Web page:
“However it leaves those looking for further detail on how the Government intends to get the country truly back onto the road to recovery wanting. We anticipate that those announcements will be made in due course, but we would urge the Government to do so quickly.”

“Without certainty, households, businesses and other organisations, like local government, are likely to hold back from making investments that could aid the pace of our economic recovery.”

In making these future investment announcements, Mr Cull said the Government would have to carefully consider how the COVID-19 Response and Recovery Fund (CRRF) is spent.

“This budget is largely silent on how we are going to address climate change mitigation and adaptation.  We know these existential challenges are heading our way, and communities want to see public money spent on initiatives that better prepare us to meet them.”

“We also know that our housing affordability problem hasn’t disappeared, and critical investment in infrastructure will be needed to unlock land for development.”

“These are areas where councils have a significant role to play, because ultimately the effects of climate change and housing unaffordability occur locally.  And to really move the dial on the infrastructure led recovery will require a much closer working partnership between central and local government and a willingness to try new ways of doing things.”

“We fully acknowledge that this is a challenge, but for our part the local government sector is fully committed to doing whatever it can to help restore our country’s economic footing in a way that makes us more resilient and robust to future shocks.”

The EMA thinks the Government got the "balance about right" but wants to work with the Government on long-term economic recovery and additional sector-specific plans.

This is the statement from the EMA:

The EMA says the Government’s budget amidst COVID-19 was always going to have to strike the right balance between spending and debt levels to regenerate the economy for the benefit of all.

Chief Executive Brett O’Riley believes it does provide a first step in doing this, but is keen to continue to work together with the Government on long term economic recovery and additional sector-specific plans.

"We are particularly pleased with the $4 billion business support package, the $3b for shovel-ready infrastructure projects, and the focus on innovation and digitisation and vocational education and training," he says.

"For businesses who have suffered a 50 per cent downturn since this time last year the extension of the wage subsidy by eight weeks will be welcome news, and for SMEs $10m target for them to improve their e-commerce offering and additional incentives and grants to encourage e-commerce adoption will be crucial."

The EMA says the combination of immediate and ongoing support, especially in the digital space, does help especially in the short term.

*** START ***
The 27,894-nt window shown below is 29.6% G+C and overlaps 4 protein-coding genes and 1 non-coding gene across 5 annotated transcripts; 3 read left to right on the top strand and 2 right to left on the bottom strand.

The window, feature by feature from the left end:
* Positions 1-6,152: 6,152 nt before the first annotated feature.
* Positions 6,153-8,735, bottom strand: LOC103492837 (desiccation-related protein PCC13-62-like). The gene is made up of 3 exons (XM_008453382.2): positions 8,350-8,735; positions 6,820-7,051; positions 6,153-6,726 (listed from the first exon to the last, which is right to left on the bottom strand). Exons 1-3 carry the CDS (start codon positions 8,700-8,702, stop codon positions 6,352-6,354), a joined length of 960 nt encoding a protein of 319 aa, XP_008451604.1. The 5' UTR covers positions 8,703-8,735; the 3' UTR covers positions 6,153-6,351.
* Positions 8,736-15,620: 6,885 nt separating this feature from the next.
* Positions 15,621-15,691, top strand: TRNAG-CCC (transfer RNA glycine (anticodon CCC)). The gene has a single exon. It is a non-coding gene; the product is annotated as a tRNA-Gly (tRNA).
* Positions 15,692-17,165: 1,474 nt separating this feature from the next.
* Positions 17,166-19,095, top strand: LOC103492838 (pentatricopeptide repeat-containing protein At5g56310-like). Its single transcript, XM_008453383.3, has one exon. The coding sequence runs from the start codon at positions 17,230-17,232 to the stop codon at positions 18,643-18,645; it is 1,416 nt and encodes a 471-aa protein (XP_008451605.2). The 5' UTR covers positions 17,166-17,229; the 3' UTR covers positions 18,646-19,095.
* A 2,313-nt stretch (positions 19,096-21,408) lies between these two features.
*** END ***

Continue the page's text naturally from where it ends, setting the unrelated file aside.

"We know it’s hard for businesses, especially SMEs to look at innovation when they’re struggling to stay solvent, but now is the time to capitalise on the things they’ve had to do differently and use the Government’s support to do things better into the future," says Mr O’Riley.

The EMA believes that increased support for R&D including the short-term temporary loan scheme to incentivise businesses to continue with plans, with the help of one-off finance administered by Callaghan Innovation, is the key for many to be able to pivot and regenerate.

"We’re also pleased to see the $216m boost to NZTE to expand its scope of support to businesses, particularly with digital services," says Mr O’Riley.

And although positive economic indicators are set to take a plunge in the short term - GDP will go down and unemployment and debt levels up - at least those who have lost their jobs have prospects for the future, although potentially doing different work.

The $1.6b Trades and Apprentice Package to provide training opportunities for people of all ages is a practical measure to get people back to work, and the $50m allocated for Maori Apprentice and Trades Training is also welcomed as we’re already seeing younger people join the dole queues at a faster rate than others.

"It is also pleasing to see that the Government has balanced the economic need to the country with overall wellbeing, with it addressing housing with a $5b building package through Kainga Ora, $121m for community initiatives for at risk young people, and $1b for the environment," says Mr O’Riley.

But while there is cash for key sectors such as Export and Manufacturing, the key will be in the detail of these plans.

"Manufacturing is acknowledged as an essential plank of our economic recovery going forward, and we’re keen to work with the Government on a more detailed, future-focused plan for this sector, similar to the $400m Tourism Sector Investment Plan that has been announced," says Mr O’Riley.

"We are also looking forward to providing any input we can to the Infrastructure Reference Group that will govern the projects that will literally help get our economy moving, for the good of all."

FIRST Union liked various aspects of the Budget - but has given the Government a serve for "turning its back on more than 300,000 migrant workers in New Zealand by refusing to activate Section 64 of the Social Security Act and extend welfare benefits to those families when they are part of a developing humanitarian crisis."

This is the FIRST Union statement from Dennis Maga, General Secretary:

"Today’s ‘Workers Budget’, set against the backdrop of the Covid-19 pandemic, has succeeded in its immediate aims of supporting businesses and New Zealand workers who are facing the greatest uncertainty of their lifetimes."